COVID-19: Time for Nigeria To Start Looking Beyond Oil – Dr Uba


BY VICTOR BUORO, ABUJA – A development and governance expert, Dr Chiwuike Uba, has said that, if there is any lesson Nigeria can learn from the economic effects of the COVID-19 pandemic ravaging the world and its attendant economic implications, it is to look beyond oil and advised the federal and state governments to commence immediate diversification of the economy.

This is just as he expressed satisfaction with the decision of the Organisation of Petroleum Exporting Countries (OPEC) under the OPEC+ platform to cut down on oil production by about 9.7m barrels per day from 1st May 2020, reduce to 7.7 million barrels per day from July through the end of 2020, and 5.8 million barrels per day from Jan. 2021 through April 2022.

Dr Uba, who is also Board Chairman of Amaka Chiwuike-Uba Foundation (ACUF), said that, whereas the changes in oil production may lead to a marginal increase in the global oil price, the market would experience a glut almost immediately, due to the continuing decline in oil demand.

These were contained in a statement by the Director Communications & External Relations of Amaka ChiwuikeUba Foundation, Mr Paul Okah, in which he states that Dr Uba noted that, though the 9.7million bpd cut will, in the short term, help the market not to fill up international storage facility, which is already about 75% filled, the current size of the oil oversupply and additional oil supply will throw back the market into its state before the cut in oil production.

 He said: “According to analysts from Goldman Sachs, the coronavirus crisis will slash demand by 19m bpd in April and May. The forecasted figure is way too big compared to the 9.7m bpd agreed as oil production cut; hence, too little and too late to prevent a decline in prices in the coming weeks as storage capacity becomes saturated.

“There is huge doubt if the cuts would be enough to compensate for a collapse in demand expected to be at least twice the size of the OPEC+ supply reductions. Truthfully, the agreed global cut of about 10% in oil production will not offset the recent huge drop in demand occasioned by COVID-19 pandemic.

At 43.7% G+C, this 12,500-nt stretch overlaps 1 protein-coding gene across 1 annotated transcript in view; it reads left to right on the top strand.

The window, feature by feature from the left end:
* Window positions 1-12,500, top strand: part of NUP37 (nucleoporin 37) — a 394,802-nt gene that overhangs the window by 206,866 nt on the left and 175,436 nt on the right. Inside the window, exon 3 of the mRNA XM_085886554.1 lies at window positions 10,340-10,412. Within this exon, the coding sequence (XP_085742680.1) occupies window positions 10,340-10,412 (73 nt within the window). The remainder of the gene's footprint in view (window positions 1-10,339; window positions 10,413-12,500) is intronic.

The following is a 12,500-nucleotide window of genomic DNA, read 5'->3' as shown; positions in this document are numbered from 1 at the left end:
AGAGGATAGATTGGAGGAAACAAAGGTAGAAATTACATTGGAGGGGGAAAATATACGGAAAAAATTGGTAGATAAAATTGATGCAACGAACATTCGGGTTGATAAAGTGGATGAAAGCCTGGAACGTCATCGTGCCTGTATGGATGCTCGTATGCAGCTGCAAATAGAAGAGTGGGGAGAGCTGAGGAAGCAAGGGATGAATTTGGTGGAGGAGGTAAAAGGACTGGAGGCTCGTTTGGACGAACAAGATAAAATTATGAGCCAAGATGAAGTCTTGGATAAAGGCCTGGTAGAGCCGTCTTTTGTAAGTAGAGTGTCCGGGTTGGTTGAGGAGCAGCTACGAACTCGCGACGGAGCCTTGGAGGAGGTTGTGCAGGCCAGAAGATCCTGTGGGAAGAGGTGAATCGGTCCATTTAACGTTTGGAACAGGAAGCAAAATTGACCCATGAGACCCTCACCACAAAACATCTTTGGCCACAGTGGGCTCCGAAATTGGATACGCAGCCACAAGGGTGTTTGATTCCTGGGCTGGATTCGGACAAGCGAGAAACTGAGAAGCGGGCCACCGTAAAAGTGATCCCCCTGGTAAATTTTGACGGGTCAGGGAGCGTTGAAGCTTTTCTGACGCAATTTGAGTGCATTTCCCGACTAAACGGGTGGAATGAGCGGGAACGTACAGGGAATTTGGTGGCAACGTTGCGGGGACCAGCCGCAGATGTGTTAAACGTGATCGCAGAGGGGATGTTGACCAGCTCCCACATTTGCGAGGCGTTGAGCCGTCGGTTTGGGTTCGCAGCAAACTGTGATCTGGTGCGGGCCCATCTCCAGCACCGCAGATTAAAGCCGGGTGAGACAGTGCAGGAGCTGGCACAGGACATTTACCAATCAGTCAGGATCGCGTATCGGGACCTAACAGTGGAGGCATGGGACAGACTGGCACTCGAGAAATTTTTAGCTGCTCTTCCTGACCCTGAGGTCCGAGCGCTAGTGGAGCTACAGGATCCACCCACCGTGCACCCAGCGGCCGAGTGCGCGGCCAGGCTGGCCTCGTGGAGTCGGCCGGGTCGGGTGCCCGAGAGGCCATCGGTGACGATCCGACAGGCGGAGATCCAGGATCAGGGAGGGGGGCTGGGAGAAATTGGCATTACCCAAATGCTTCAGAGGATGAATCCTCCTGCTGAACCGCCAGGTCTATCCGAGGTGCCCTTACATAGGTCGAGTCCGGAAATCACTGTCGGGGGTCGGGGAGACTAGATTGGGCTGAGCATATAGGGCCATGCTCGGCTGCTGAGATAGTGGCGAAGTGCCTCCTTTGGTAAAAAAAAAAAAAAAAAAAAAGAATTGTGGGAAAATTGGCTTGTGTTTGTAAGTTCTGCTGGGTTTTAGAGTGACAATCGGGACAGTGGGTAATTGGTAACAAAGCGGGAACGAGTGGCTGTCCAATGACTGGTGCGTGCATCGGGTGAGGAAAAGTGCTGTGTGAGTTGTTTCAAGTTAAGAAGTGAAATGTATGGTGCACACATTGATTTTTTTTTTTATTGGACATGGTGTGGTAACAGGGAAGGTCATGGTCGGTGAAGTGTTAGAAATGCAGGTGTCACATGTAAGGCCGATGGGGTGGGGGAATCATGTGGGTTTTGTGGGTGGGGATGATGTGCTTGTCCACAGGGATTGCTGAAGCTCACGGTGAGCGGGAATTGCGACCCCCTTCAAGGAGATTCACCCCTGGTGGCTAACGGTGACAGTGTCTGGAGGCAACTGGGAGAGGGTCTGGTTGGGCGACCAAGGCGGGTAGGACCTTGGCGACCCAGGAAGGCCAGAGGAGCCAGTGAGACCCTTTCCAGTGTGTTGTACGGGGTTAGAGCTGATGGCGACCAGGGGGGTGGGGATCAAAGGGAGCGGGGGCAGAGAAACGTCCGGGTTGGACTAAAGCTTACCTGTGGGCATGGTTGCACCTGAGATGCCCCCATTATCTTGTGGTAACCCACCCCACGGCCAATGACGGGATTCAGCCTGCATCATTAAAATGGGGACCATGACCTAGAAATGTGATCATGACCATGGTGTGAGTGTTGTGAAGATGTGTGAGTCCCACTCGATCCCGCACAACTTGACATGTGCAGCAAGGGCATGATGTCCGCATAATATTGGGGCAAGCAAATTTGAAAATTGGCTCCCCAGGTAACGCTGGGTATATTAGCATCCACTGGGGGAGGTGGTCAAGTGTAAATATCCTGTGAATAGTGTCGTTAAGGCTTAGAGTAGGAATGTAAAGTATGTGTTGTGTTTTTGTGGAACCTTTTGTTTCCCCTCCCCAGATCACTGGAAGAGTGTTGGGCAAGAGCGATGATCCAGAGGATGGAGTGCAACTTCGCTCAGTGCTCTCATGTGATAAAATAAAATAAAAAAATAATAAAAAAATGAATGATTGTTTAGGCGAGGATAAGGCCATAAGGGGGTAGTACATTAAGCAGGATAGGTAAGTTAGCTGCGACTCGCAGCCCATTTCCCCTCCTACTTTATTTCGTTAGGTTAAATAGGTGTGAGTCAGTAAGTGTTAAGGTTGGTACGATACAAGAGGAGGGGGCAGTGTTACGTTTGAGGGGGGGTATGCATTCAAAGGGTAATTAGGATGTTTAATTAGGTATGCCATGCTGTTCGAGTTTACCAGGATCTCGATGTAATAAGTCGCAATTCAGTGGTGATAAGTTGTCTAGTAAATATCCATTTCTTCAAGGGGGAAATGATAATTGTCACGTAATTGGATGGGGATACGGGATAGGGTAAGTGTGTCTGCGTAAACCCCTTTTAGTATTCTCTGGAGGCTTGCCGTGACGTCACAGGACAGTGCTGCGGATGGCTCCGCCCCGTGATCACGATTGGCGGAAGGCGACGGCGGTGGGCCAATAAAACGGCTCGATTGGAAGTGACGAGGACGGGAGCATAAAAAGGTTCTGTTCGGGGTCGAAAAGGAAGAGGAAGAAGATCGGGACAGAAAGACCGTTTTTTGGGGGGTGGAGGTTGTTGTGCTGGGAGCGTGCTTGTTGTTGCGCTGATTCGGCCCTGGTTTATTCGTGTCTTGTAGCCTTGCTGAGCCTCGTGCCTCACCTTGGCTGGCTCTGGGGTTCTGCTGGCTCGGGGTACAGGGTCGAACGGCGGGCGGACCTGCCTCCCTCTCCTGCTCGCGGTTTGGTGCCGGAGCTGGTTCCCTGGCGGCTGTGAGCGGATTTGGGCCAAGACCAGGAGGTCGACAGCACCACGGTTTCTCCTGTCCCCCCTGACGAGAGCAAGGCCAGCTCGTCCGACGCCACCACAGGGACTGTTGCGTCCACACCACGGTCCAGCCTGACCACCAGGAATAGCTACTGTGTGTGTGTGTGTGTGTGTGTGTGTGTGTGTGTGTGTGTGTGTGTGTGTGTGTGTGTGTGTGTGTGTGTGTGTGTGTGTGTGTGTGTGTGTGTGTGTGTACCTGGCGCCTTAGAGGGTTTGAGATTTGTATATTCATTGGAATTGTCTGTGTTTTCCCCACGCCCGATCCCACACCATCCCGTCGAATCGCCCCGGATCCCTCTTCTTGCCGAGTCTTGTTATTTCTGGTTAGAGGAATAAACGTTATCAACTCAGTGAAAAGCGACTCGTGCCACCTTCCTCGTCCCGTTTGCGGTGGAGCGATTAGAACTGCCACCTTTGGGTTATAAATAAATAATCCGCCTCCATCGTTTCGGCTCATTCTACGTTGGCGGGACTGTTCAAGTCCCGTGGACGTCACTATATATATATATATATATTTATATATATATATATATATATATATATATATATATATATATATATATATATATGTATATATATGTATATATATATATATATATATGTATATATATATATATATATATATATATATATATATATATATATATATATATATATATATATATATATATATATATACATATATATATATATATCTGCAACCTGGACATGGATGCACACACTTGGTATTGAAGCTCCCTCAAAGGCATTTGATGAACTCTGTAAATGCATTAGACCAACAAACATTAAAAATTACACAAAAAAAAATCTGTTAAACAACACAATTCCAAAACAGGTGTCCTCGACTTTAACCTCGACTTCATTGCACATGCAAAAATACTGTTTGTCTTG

“This is made worse by the lack of pronouncement by the President of the USA to cut US oil production after he said OPEC had not asked him to push domestic oil producers to cut production as he stated that the U.S. output was already declining in response to falling prices. More so, American oil producers may not cooperate with this cut as it would amount to controlling prices, which would amount to violating the competition law in the US. The USA is currently the world’s biggest crude producer.”

Uba said that, based on history, previous oil production cut deals were typically violated by oil producers a few weeks after the commencement of implementation, adding that Mexico already disagreed with the quota allocated to the country and instead opted to reduce the country’s production by 100,000 bpd.

He further opined that, given that the effective date for the implementation of the deal is 1st May 2020, countries with high production capacity such as Saudi Arabia, within the next few days will continue to line up tankers – conveniently. Until 1st May 2020, such countries would have the spigots wide open.

In his words; “Unfortunately, the production cut deal may not benefit Nigeria in any way. First, the expected improvement in the oil price will be minimal and short-lived as a result of the reasons I outlined earlier. Do not forget that Nigeria is already producing below its production capacity for a long time now; hence, affected by both production quantity and price.

“Even when Nigeria benefits from an across revenue from the global production cut, the would-be revenue may end up being shared by the national and sub-national governments without real plans for investment to jumpstart the dying economy.

“The demand for oil will not spike in the short term as a result of lockdowns and shutdowns across the world. In addition to the closure of manufacturing and service companies, the weather across America and Europe is getting warmer; hence, reducing the demand for gas. Therefore, it has even become more urgent for Nigeria to begin to think about Nigeria without oil.

“For me, it is one of the benefits of the convid-19 pandemic. Instead of deploying all the money appropriated for COVID 19 for palliatives, it is important to channel some of the money to an investment in massive productive infrastructure across Nigeria. For instance, the funds proposed to employ 774,000 people to sweep road till December 2020 should be used to building cottage industries and/or invested in agriculture,” he said.

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